Jadeite is a mineral synonymous with high pressure formation, in as much as it is a relatively high-density mineral composed of low atomic-number elements: NaAlSi2O6. But the earliest context for this mineral is the archaeological material for which it is named: Jade and particularly that material used by the indigenous people of Central America as both a tool (Nature’s lithic version of steel) and prestige ornament. The problem of jadeite formation and its presumed association with high pressure was discussed long ago by Hatten Yoder (1950), Vladimir Sobolev (1949, 1953), and Akiho Miyashiro & Shohei Banno (1958), because experimental synthesis had not been successful. Moreover, in this pre-plate-tectonics era, interpretation of high-pressure origins in coherent lithological settings was not yet understood. Add to this that the problem was greater, in that jade is a rock constituted predominantly of jadeite, the rock called jadeitite, such that both the mineral and a monomineralic rock needed an explanation. Early descriptions (e.g.,Bleeck, 1908) of jadeitite dykes in serpentinite from Burma implied an igneous origin. However, no simple silicate melt approaches jadeite in composition, so some process such as metasomatism was needed, as pointed out by Bob Coleman (1961, 1980) with respect to the jadeitite occurrence in California. The relationship of ophiolites and plate tectonics were then folded into these discussions, such as in Nikolai Dobretsov’s “Problem of the jadeite rocks . . .” in 1984. One of us (GEH) became intimately involved with these enigmatic rocks around this time with studies of the world’s second most important commercial deposit (after Burma) in Guatemala, and he hasn’t given up since – see Harlow et al. (2007, 2011). Progress on interpretation of jadeitite has evolved with the understanding of high-pressure/low-temperature processes in subduction channels, trace element and isotopic studies, experimental petrology, and geodynamic modeling.

From a different perspective, the importance of jade to our forebears turns out to bear significant scientific fruit. Neolithic peoples were not blasé about rocks because they needed tough ones for tools: axes, clubs, hammers, gouges, etc. Recognizing a useful toolstone was of far greater importance in pre-metal cultures than for our electronic one. Consequently, jade turns up in archaeological finds all over the world, and, in some cases, the objects represent unrecognized sources, as a paper in this issue describes. Thus, archaeology can inform geology and vice versa, additionally providing edifying stories for educating students and the general public. Whereas this theme is only touched on here, it is well understood by most of the authors of the articles that follow.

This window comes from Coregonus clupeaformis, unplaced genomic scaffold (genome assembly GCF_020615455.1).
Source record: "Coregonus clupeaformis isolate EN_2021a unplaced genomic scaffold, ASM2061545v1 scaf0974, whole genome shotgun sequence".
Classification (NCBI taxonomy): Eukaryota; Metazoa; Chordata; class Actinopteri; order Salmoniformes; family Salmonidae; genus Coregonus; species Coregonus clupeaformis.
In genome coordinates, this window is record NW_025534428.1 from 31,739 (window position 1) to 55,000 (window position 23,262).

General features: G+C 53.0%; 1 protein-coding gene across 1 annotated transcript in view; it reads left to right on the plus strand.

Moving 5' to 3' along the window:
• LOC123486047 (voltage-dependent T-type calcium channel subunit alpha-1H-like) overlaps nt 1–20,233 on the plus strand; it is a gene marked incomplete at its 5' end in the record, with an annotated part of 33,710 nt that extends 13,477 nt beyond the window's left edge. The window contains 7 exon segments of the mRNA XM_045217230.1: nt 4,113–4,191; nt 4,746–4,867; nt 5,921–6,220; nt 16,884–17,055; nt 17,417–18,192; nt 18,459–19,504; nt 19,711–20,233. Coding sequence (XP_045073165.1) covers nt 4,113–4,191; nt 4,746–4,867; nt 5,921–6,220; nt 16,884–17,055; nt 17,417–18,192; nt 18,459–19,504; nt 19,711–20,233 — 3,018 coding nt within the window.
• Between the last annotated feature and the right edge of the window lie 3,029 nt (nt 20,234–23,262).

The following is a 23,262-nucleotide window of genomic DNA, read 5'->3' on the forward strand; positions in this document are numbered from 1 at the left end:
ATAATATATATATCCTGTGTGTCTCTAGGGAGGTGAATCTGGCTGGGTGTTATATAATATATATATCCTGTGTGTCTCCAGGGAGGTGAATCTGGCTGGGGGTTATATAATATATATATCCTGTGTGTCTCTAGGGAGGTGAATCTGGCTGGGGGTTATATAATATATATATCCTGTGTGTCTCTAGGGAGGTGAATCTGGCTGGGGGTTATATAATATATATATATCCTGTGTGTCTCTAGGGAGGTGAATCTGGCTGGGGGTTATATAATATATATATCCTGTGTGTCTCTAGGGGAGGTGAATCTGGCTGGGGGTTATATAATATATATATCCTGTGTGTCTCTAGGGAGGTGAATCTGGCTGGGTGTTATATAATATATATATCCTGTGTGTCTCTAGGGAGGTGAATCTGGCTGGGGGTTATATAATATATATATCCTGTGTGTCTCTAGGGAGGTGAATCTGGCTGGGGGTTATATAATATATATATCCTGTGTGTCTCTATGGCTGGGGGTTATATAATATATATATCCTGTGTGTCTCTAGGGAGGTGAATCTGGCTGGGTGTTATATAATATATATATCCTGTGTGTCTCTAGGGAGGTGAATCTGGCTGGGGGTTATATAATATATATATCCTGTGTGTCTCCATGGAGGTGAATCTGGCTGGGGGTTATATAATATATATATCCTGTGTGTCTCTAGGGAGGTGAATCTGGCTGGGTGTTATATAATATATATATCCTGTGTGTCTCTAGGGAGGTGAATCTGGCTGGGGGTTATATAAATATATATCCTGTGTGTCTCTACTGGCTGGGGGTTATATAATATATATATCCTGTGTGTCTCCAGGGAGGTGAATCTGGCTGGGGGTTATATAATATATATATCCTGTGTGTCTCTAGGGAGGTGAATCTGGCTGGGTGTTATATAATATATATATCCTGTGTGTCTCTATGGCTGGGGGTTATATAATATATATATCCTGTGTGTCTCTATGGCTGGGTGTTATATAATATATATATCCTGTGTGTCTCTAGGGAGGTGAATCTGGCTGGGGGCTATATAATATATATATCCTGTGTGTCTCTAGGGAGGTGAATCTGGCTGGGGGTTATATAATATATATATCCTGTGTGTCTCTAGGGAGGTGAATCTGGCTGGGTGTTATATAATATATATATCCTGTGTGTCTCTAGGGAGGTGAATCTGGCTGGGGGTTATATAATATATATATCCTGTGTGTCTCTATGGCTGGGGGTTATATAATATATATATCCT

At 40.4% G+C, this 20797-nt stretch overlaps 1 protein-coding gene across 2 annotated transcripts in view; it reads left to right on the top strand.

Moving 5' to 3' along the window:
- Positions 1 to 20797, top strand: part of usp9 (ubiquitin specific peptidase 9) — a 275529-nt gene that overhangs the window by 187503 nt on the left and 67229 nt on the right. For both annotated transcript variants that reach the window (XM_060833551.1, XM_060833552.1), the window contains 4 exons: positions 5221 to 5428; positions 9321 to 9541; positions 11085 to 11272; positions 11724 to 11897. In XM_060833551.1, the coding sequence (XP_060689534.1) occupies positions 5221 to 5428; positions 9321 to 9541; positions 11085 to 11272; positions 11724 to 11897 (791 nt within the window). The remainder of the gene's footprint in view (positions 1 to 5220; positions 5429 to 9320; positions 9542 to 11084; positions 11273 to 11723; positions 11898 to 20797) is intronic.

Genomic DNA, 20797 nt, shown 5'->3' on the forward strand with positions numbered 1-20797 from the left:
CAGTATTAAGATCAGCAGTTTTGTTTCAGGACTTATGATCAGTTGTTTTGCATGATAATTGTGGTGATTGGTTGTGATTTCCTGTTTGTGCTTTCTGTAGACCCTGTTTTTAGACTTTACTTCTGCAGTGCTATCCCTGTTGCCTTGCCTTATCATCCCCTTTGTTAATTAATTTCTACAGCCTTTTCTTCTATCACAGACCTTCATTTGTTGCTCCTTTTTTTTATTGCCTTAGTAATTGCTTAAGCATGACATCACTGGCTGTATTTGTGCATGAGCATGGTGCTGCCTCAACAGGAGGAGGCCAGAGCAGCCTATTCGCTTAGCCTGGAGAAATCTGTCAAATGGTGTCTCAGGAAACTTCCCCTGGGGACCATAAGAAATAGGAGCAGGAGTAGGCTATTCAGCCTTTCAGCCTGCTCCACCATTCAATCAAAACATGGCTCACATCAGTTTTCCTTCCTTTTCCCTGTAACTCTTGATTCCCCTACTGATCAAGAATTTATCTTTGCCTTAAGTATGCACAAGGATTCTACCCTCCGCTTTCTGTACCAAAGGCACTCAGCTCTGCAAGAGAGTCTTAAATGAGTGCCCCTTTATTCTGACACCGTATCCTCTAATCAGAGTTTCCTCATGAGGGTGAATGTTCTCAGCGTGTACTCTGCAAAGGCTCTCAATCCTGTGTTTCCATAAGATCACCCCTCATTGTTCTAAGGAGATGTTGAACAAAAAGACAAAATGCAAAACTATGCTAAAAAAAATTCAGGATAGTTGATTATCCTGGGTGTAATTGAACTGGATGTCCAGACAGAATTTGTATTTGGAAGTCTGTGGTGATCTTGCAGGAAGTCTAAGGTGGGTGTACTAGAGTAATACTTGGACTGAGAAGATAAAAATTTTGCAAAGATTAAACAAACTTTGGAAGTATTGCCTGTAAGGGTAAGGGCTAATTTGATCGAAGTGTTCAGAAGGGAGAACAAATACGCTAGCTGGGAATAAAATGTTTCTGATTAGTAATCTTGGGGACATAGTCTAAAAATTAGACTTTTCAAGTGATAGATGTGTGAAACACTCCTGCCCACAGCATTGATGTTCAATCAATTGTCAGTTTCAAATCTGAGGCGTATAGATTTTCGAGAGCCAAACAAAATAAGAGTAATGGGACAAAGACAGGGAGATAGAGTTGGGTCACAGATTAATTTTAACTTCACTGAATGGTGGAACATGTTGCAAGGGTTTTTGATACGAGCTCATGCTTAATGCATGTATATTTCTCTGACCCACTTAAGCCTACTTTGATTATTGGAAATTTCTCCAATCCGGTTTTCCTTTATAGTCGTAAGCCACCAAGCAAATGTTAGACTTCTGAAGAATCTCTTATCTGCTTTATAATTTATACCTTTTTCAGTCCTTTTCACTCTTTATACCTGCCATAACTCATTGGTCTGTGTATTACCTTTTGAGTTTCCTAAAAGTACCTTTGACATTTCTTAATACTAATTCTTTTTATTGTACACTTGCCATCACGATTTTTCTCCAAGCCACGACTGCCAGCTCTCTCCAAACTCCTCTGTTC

This issue of the European Journal of Mineralogy results from a session on jadeitite that we sponsored at the International Mineralogical Association meeting 2010 in Budapest. Upon a flurry of new discoveries of jadeitite occurrences, advances in interpretations, and opportunities for extension to studies of jade artifacts, we thought that enough new research was underway to merit the first-ever session on jadeitite at a major scientific meeting. The successful session led to putting the results and ideas into print. The papers in this issue demonstrate the range of activity and discoveries, as well as ongoing debates about the origin of jadeitites – whether metasomatic or vein crystallizations, the similarities and dissimilarities among the occurrences, the mineral diversity recorded in them, and the importance of geochronology to interpreting subduction processes. We hope that readers will find the papers here edifying about the “jadeitite problems” and see that jadeitites, in addition to potentially being tough and beautiful, have considerable relevance to the Earth system.

The articles in this issue have been organized according to the following themes, in the order listed:

  • New descriptions (four articles)

  • New geochemical data (three articles)

  • Updates and reviews (four articles)

  • Geoarchaeology (one article).

Whereas there is considerable cross-over among the articles within the different sections, we believe knowing this ordering will assist the readers of this issue.

The guest editors of this issue want to express their thankfulness to Christian Chopin and Bertrand Fritz, the editors at the European Journal of Mineralogy who have handled the manuscripts and this special issue. We owe a particular debt of gratitude to Walter Maresch, the coordinator for special issues and a jadeitite enthusiast, whose considerable assistance and involvement with the manuscripts in this issue have contributed substantially to making it a success.

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